A majority of upcoming brands across the globe invest heavily in advertisements, operations, marketing and other business segments expecting flourishing results on long-term basis. But, few countable ones spend time and money in analyzing or studying the consumer behavior, economic conditions, buying power or market potential of a particular demography. It is important for marketers or brand owners to conduct deep analysis or research before launching or expanding their business to a new demography.
The Nielsen Global Survey of Consumer Confidence and Spending Intentions, measures consumer confidence, major concerns and spending intentions among more than 30,000 respondents with Internet access in 60 countries. Consumer confidence levels above and below a baseline of 100, indicates degrees of optimism and pessimism. The Nielsen consumer confidence index measures perceptions of local job prospects, personal finances and immediate spending intentions.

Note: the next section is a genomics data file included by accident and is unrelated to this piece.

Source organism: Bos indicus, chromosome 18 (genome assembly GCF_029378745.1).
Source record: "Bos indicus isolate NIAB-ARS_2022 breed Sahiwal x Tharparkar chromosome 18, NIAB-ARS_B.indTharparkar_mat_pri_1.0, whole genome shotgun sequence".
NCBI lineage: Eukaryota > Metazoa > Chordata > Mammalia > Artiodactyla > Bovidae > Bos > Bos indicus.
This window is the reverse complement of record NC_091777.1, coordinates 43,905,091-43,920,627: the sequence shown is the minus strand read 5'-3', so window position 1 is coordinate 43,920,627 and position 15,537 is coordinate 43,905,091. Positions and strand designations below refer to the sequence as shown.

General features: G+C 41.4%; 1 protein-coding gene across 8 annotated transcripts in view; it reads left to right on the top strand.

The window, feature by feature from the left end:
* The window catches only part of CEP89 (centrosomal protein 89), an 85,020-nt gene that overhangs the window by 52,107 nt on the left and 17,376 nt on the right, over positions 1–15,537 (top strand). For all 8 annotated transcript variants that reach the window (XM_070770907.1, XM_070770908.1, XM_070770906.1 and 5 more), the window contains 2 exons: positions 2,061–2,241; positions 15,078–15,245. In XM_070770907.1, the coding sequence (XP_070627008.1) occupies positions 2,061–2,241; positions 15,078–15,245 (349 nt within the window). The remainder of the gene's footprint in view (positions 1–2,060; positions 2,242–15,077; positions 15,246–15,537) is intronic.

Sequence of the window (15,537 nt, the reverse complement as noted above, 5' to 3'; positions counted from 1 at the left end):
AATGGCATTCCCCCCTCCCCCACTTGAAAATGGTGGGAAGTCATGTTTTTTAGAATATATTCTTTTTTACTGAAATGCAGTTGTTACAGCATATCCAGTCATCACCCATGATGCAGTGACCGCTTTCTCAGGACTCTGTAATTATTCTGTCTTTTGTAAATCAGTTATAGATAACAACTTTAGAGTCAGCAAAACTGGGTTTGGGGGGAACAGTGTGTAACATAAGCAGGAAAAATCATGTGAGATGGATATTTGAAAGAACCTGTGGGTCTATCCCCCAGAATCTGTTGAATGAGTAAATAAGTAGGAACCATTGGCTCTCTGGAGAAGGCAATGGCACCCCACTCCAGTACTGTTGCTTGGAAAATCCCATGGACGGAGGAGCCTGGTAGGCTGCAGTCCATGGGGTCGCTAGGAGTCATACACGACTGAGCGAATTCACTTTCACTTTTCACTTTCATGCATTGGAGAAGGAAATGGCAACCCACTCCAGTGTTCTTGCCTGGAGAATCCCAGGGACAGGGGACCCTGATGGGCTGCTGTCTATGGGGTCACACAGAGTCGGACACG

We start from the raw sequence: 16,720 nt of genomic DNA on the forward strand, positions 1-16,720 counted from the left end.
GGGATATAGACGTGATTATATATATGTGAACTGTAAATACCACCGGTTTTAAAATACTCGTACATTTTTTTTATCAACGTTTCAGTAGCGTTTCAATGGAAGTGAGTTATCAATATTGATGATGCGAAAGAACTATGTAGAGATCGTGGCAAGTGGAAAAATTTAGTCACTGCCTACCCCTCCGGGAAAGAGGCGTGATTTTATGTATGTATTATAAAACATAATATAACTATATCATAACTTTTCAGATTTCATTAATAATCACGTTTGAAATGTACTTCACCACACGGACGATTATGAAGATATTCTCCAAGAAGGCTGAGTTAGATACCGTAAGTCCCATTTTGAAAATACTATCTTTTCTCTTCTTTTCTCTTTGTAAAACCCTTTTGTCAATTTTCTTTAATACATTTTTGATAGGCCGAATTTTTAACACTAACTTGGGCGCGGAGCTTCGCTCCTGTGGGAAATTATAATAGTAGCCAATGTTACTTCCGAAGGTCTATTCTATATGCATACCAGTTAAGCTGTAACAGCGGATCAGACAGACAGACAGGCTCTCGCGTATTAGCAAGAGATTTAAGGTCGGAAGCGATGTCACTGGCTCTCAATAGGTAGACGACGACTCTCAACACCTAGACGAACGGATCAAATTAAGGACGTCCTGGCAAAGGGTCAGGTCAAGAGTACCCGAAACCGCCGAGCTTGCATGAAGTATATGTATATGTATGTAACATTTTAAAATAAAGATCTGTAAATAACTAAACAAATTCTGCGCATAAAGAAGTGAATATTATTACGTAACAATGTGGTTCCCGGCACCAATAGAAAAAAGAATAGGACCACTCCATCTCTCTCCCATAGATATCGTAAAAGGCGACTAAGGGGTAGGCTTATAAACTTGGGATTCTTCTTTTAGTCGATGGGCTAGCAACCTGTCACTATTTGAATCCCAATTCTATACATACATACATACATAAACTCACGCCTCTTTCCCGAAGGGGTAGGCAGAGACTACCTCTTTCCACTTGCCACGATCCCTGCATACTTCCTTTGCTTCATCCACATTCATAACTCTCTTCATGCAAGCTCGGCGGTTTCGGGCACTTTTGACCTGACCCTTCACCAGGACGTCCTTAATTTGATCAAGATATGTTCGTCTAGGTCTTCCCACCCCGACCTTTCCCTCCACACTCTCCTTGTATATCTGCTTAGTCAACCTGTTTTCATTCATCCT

The latest round of the survey conducted between August 14 and September 6, 2013, consumer confidence factor increased by nearly 57% of markets measured under the survey, compared to 45% in the previous quarter.
Global consumer confidence index (CCI) factor in the third quarter of 2013 rested at 94, without any significant change when compared to Q2 of 2013.